• JanetJoanouWeiner

The Week Between

Updated: Jan 4, 2021

The week between Christmas and New Years' is one of my favorite times of the year. While I love the holiday season and truly enjoy celebrating Jesus as Emmanuel, God with us, December 26 always comes as something of a relief. With the traditions and tasks accomplished, I can relax into the lingering festive atmosphere, without any agenda. Whether I experience a burst of creativity or a sudden desire to organize closets, my soul seems to sense we are finishing out one season and preparing to head into another.

I love exploring culture, the similarities, and the differences between peoples. It’s been a delight to discover how holidays are celebrated here, where even comparable activities have that unique French flavor.


In the south of France, Christmas traditions include elaborate nativity scenes, created each year anew in homes and churches. Using santons, tiny clay figures, they depict Mary, Joseph, and baby Jesus (who does not appear until Christmas eve) as well as the village and its tradesmen and women. The baker and his boulangerie, the blacksmith, a woodsman carrying a bundle of sticks on his back, always shepherds and sheep, all in traditional local garb, fill out the scene.

St.Hippolyte du Fort's Christmas "crêche", made in 2018 by our local Catholic church



Below: St. Hippolyte du Fort Catholic church's Christmas crèche this year



As Americans who have lived long in France, we are a bon mélange, a good blend of the customs we grew up with and delightful discoveries in our adopted culture. When we lived in Paris many years ago, our family doctor, on a house call (yes, it was not uncommon at that time!), stopped in front of our Christmas tree and declared, "It is so British!" He couldn't explain it further, but I think I understand. Our ornaments span the years of our marriage, travels, plus our children's creations. The general "style" is traditional, albeit eclectic. It made me aware of how much our American Christmas traditions were initially drawn from England, nurtured along by Dickens' literature.


In contrast, French Christmas decorations tend towards modern, sophisticated. Blues and purple predominate rather than red and green. When I first observed this in Paris years ago, my internal reaction was comical, as if this broke some Christmas law. I laughed at myself as I processed the fact that there is no Christmas requirement or biblical mandate for red and green! It's traditional in many places, and I love it. But there are multiple ways to celebrate the hope and light of the birth of Jesus.

In the past few years here, there is a trend in the other direction, toward the rustic, homespun, Scandinavian-style in personal Christmas decorating, which I love. However, here's what our town's decorations look like this year:


Christmas decorations stay up here well into January. Epiphany, the coming of the wise men following an unusual star, seeking truth, is celebrated January 6, with galettes des rois, king's cakes made of pâte feuilleté, puff pastry, with a delicious almond filling. Tucked inside each cake is a tiny porcelain fève or favor. When served, the youngest person must go under the table, and from there, call out the names of those present, giving the order the portions are served. If the fève is evident, falling out of the side of a slice, the person indicating who gets it is doing so unaware from under the table–that is if everyone else keeps quiet about it! This is important because whoever receives the fève is king or queen for the day. A golden paper crown is included with each purchased galette des rois for the newly named sovereign.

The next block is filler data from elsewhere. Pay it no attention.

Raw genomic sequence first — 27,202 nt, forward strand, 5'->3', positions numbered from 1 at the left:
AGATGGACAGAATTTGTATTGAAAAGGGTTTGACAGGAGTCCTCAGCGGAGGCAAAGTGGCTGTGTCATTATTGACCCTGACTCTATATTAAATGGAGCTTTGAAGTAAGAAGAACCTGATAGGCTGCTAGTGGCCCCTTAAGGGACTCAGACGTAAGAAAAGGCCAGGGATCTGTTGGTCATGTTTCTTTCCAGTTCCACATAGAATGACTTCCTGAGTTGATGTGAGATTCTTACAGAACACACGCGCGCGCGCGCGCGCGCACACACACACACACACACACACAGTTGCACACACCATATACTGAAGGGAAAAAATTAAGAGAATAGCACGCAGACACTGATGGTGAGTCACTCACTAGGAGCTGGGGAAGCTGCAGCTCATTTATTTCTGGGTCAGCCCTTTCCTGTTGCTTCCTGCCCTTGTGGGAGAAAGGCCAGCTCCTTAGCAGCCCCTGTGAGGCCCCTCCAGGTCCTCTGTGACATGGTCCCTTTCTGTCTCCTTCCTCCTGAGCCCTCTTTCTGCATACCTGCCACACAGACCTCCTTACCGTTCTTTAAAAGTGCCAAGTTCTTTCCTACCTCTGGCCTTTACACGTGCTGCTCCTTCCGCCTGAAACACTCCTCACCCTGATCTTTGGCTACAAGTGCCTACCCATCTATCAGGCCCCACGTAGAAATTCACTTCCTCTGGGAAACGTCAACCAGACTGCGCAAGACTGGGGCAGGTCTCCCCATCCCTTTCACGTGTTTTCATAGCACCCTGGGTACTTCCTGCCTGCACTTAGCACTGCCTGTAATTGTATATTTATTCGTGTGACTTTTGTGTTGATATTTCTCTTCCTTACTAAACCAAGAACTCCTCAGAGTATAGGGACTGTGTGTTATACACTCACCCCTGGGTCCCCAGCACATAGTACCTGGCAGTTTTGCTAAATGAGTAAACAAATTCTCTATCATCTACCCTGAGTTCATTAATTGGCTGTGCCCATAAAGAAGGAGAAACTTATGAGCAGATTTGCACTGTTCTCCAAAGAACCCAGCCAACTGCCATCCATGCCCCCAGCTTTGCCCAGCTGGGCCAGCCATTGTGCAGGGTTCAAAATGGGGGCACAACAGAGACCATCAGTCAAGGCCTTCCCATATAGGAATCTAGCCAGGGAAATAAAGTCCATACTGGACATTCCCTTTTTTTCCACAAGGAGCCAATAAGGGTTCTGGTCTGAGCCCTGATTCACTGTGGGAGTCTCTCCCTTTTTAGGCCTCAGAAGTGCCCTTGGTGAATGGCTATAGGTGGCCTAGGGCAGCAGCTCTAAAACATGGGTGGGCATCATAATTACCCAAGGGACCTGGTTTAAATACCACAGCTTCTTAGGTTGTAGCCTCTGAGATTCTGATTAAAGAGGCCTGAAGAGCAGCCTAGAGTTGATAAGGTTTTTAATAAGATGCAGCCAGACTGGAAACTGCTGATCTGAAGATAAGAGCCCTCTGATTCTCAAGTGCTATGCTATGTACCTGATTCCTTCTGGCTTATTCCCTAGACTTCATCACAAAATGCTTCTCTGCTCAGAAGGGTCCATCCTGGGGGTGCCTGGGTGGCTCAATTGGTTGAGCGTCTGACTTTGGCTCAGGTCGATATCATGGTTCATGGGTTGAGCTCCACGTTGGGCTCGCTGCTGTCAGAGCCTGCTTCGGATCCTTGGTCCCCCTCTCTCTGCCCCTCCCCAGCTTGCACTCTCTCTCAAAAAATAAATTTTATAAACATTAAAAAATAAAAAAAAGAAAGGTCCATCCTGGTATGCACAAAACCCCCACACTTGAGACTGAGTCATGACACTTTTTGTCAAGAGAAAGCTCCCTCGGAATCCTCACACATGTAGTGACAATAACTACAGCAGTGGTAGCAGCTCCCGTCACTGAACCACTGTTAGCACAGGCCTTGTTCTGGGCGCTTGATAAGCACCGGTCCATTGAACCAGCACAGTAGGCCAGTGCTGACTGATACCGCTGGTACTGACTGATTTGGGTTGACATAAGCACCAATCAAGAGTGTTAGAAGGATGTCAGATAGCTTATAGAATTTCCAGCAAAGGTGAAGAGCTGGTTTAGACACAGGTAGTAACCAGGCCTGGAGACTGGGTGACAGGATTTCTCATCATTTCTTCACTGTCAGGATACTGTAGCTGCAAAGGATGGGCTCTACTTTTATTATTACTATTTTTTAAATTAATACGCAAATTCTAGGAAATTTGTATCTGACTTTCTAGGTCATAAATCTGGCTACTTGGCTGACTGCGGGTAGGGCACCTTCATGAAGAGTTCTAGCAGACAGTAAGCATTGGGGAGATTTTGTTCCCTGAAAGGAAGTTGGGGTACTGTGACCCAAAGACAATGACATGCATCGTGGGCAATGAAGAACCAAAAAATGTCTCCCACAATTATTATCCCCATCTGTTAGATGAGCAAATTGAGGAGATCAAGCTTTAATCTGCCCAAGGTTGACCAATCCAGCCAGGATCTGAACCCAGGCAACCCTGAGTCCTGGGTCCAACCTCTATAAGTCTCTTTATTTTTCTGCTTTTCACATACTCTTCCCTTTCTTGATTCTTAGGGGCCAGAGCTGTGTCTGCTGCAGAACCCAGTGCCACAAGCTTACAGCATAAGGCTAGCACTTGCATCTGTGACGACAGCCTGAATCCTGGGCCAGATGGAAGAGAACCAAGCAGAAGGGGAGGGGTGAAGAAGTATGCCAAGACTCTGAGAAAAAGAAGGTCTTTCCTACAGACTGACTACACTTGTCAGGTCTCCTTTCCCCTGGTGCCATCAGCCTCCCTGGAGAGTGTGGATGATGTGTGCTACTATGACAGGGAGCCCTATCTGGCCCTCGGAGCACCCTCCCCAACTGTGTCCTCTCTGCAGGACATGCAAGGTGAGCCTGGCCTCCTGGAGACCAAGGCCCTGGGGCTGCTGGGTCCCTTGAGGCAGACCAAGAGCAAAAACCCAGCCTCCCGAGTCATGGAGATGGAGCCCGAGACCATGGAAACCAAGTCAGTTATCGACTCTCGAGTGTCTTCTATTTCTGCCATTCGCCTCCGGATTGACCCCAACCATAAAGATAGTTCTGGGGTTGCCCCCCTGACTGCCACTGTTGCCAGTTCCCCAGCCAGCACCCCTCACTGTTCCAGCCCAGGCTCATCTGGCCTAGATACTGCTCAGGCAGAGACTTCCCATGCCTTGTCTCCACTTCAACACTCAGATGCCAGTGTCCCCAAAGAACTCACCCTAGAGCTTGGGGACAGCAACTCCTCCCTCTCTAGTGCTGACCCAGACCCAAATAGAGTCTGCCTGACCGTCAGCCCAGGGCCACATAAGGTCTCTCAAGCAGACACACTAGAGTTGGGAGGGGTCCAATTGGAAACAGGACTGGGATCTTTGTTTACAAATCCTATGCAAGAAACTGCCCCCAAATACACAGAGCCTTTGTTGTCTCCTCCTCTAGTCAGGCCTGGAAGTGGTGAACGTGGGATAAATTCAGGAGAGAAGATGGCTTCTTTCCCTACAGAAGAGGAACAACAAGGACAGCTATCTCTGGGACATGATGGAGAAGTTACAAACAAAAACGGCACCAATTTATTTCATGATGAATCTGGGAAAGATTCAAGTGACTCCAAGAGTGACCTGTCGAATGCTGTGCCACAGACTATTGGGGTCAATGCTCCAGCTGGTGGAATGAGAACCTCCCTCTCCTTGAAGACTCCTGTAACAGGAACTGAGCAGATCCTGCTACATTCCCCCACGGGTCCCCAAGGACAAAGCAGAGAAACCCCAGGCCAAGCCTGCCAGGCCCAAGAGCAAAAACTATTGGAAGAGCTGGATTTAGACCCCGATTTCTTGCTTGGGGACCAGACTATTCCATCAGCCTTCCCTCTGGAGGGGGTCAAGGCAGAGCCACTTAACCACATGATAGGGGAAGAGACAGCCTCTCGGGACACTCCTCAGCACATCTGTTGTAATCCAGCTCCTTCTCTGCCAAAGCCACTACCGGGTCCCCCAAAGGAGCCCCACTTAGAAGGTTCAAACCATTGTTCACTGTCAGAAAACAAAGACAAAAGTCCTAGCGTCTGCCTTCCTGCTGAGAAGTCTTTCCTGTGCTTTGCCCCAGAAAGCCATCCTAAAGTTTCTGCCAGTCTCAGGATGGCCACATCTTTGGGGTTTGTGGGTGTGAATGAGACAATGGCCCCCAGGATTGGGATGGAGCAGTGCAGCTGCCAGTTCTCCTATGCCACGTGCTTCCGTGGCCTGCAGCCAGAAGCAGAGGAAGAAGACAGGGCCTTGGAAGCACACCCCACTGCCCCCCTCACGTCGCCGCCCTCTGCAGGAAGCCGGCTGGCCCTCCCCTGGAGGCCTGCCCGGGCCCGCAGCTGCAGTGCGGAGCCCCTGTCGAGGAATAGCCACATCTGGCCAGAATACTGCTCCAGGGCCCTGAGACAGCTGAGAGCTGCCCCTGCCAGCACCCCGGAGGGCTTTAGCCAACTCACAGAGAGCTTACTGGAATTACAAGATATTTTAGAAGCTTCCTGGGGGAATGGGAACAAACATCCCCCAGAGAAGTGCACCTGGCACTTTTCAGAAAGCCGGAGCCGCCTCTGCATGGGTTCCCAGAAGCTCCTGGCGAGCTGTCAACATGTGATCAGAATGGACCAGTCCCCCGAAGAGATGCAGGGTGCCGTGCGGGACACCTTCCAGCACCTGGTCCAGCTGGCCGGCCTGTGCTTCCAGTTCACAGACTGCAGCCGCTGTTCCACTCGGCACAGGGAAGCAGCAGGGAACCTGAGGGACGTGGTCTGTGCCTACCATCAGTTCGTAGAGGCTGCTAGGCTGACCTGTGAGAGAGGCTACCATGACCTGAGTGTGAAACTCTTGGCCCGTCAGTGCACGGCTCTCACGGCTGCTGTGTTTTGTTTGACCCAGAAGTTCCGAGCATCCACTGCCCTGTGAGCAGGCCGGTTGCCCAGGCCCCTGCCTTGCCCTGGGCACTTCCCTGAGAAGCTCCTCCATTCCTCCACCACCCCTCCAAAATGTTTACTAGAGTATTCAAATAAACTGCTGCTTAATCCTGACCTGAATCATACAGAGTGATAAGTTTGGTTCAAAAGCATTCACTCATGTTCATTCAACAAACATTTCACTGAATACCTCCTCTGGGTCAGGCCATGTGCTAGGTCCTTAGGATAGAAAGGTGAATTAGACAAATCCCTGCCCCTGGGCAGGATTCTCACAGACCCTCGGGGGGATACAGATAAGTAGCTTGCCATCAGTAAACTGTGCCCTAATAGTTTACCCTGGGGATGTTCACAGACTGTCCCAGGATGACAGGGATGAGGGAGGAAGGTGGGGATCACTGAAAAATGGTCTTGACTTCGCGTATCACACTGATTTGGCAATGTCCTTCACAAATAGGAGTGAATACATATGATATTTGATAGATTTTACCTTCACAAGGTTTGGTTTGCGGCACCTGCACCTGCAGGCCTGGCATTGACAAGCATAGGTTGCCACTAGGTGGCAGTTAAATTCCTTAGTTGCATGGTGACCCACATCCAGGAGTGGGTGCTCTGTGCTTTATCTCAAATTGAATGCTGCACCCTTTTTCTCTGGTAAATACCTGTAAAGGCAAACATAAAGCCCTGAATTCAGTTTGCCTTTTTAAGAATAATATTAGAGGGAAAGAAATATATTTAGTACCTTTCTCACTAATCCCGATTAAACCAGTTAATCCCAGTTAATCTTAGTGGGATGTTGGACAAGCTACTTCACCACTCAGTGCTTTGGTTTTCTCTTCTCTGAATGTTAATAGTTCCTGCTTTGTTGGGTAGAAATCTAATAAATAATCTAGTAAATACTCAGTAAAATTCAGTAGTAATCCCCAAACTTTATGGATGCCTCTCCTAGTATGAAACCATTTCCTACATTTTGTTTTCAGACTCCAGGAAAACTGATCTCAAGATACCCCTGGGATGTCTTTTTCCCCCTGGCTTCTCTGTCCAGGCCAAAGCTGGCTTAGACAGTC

Over the years, I've collected fèves and particularly love the ones that tell the Christmas story or reflect a region's history. I save the Spiderman and Smurfette ones for my grandkids!


Speaking of food, it appears that the average French person spends a considerable amount on their holiday meals. The grocery stores overflow with fresh shellfish, smoked salmon, foie gras, and various game birds: turkeys to pintade (guinea fowl) and capon (a…um…castrated rooster. I try not to think about it.) Not to mention a plethora of champagnes, wines, and other festive beverages.


We've added some of these to our Christmas traditions, including moules (mussels) and exotic fruit imported from sub-equatorial French territories such as Reunion Island and Vietnam. Oh, and the clémentines! We must eat 2-3 a day, popping them in like candy as our bodies thank us for the fresh vitamin C.





This week between Christmas and New Year can be full of nostalgia, especially as we look back over the past year. This one was epic, but that doesn't change the truth that each day is a gift that we can never reclaim. Choosing to live fully, no matter the circumstances, not waiting for things "to be better" brings peace and a sense of satisfaction into the present.


As the calendar page turns to 2021, we wonder more than ever what the future will hold. I believe we all sense our world has changed irrevocably, even if we don't know exactly where we're headed. But that doesn't need to rob us of hope, especially the kind anchored in faith in a good and ever-present God. Trust in him is never misplaced and renders us unshaken, free from fear.

I'm grateful for this tiny transitional season, including gaining wisdom as I review the past year and ponder what is ahead.


Blessings and peace be upon you as we enter 2021.


La vie est belle.


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